Nguyen’s art is decent, even if it’s hard for him to offer a good perspective on the giant guy within the confines of certain panels. He’s trying to get how big the guy is compared to the people on the ground as well as show the violence and explosions that are happening around him, and occasionally some panels get cluttered and confusing. For the most part, however, he does a good job.
Gigantic looks like a pretty neat “giant monster/robot destroying a city” book. Remender probably needs to get back to Chris and Jill (if she survived) next issue, because the book could use needs a human perspective, but this first issue is all about blowing shit up, and it’s pretty fun. Check it out!
Quote of the book: “It is of the utmost importance that this new lifeform be both violent and overly sentimental …”
Grant Morrison’s Doctor Who #2 (of 2) by Grant “I just love messing with your minds, fanboys!” Morrison (writer), John Ridgway (penciller), Tim Perkins (inker), Charlie Kirchoff (colorist), and Richard Starkings (letterer). $3.99, 24 pgs, FC, IDW.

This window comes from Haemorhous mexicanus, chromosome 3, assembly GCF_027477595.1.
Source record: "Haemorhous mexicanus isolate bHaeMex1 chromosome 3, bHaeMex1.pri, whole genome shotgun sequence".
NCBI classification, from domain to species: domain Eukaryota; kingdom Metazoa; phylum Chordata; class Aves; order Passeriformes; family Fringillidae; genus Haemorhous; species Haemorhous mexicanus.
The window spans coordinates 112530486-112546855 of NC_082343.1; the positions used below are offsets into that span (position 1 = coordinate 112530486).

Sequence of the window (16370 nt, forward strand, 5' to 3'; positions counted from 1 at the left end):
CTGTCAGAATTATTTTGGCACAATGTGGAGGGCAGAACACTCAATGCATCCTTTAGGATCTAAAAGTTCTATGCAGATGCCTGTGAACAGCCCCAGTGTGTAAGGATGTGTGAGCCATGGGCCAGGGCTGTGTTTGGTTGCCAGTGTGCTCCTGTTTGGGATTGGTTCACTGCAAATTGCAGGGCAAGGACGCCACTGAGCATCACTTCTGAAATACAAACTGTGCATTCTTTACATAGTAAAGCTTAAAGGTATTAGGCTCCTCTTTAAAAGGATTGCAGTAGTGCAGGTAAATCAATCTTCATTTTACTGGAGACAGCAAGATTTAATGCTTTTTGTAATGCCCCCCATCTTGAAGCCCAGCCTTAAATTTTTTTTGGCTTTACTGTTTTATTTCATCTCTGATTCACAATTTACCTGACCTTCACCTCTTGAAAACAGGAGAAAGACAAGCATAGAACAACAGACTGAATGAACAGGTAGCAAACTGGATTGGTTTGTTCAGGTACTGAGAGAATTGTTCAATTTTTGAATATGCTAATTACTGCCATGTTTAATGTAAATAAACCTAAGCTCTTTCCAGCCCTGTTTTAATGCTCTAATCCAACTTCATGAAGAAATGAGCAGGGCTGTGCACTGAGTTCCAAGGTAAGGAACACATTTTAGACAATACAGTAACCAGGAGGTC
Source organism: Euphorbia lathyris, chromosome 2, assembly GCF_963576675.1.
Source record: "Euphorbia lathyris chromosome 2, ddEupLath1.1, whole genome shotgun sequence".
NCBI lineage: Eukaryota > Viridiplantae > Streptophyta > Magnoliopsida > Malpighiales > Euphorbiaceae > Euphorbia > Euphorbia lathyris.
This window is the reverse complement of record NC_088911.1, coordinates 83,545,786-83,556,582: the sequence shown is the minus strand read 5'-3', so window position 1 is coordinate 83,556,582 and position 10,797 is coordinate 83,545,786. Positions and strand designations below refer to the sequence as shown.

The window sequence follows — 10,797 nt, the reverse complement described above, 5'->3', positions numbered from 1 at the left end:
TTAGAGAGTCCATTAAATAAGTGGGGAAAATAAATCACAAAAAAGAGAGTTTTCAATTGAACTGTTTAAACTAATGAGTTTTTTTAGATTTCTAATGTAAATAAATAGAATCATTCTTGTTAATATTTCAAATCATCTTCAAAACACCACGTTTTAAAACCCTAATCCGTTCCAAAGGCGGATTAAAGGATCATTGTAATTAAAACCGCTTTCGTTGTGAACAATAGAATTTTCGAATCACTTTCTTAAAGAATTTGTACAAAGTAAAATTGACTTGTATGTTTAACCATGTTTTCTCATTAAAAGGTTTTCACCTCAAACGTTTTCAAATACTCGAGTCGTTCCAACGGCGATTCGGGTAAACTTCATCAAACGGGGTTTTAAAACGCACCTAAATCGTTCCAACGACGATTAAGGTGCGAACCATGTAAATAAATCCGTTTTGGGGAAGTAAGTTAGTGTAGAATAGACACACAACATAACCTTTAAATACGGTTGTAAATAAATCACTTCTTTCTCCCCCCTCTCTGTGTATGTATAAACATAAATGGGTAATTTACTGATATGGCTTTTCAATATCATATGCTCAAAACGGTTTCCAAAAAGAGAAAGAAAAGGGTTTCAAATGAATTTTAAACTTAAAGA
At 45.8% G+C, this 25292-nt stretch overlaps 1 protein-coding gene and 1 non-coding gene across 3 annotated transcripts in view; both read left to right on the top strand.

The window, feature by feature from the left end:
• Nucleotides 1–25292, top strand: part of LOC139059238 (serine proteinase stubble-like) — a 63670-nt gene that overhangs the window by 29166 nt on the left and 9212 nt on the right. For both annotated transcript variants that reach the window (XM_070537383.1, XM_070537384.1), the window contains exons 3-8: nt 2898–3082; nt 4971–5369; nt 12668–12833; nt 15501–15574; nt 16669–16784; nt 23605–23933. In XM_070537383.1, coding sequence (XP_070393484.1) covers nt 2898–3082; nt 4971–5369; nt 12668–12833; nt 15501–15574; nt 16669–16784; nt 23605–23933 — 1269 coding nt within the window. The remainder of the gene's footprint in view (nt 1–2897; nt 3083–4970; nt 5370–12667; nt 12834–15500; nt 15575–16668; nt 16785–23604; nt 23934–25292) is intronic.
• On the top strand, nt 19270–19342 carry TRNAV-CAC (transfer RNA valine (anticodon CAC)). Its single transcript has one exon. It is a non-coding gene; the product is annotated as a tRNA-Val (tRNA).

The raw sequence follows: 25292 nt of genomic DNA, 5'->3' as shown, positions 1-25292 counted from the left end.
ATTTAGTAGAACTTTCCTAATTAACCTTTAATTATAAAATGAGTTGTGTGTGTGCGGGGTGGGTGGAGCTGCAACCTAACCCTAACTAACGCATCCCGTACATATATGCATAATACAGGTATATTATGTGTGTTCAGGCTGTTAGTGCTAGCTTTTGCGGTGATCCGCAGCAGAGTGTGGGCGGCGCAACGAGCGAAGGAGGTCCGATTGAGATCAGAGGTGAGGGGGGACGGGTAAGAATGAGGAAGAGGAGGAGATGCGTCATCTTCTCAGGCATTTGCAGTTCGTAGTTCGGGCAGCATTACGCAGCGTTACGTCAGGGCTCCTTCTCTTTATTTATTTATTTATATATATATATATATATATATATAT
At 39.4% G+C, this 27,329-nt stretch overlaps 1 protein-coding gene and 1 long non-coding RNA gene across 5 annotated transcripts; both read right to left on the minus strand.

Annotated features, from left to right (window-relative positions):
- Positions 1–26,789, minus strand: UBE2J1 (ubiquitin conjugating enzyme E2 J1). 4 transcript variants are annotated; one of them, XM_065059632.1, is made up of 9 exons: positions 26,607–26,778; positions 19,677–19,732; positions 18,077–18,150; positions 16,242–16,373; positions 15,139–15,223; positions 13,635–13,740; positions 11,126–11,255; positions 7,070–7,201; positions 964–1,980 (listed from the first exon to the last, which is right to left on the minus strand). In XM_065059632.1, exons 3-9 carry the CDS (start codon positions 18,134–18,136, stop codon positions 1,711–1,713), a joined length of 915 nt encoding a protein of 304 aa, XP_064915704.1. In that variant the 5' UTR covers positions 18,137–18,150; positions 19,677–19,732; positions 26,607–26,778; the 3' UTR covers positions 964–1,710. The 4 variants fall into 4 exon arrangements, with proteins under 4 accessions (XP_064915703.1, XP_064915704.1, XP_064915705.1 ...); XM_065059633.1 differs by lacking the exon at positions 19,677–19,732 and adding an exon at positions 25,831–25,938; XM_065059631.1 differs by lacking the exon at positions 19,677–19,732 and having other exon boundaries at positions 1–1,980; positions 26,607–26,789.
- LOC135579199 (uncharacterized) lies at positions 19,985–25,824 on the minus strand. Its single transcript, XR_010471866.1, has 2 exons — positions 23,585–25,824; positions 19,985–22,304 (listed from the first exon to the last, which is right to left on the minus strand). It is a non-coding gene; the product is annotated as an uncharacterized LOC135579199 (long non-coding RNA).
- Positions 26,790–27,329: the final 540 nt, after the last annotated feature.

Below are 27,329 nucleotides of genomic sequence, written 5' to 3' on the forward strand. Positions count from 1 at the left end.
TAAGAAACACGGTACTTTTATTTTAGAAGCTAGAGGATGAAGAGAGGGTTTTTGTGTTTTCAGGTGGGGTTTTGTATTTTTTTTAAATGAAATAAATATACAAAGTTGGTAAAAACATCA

As with the first Dr. Who book by the God of All Comics, this is interesting more on the level of seeing what Morrison could do early in his career than as a really great story. It’s a time travel story, so it makes my head hurt, but what I always enjoy about time travel stories is making sure they “fit” together, and Morrison takes care to do that. He’s also careful to avoid messing too much with Dr. Who continuity (as far as I can tell, because he offers a hint of overturning things but pulls back, so I can only assume he couldn’t screw things up too much), but still makes the story feel more important than it probably is. Unlike last issue, this is one complete story, so he stretches his legs a bit more and gives us a tiny bit more characterization. Still, it’s all about the twists, and they work reasonably well.
The two issues of Dr. Who stories are certainly not essential comics, but if you’re a Morrison fan, they’re fun to check out. Morrison takes what a standard science fiction plots and gives them enough pizzazz that they’re more entertaining than they probably should be. But they’re nothing to get into a lather about, either. Now that’s a recommendation!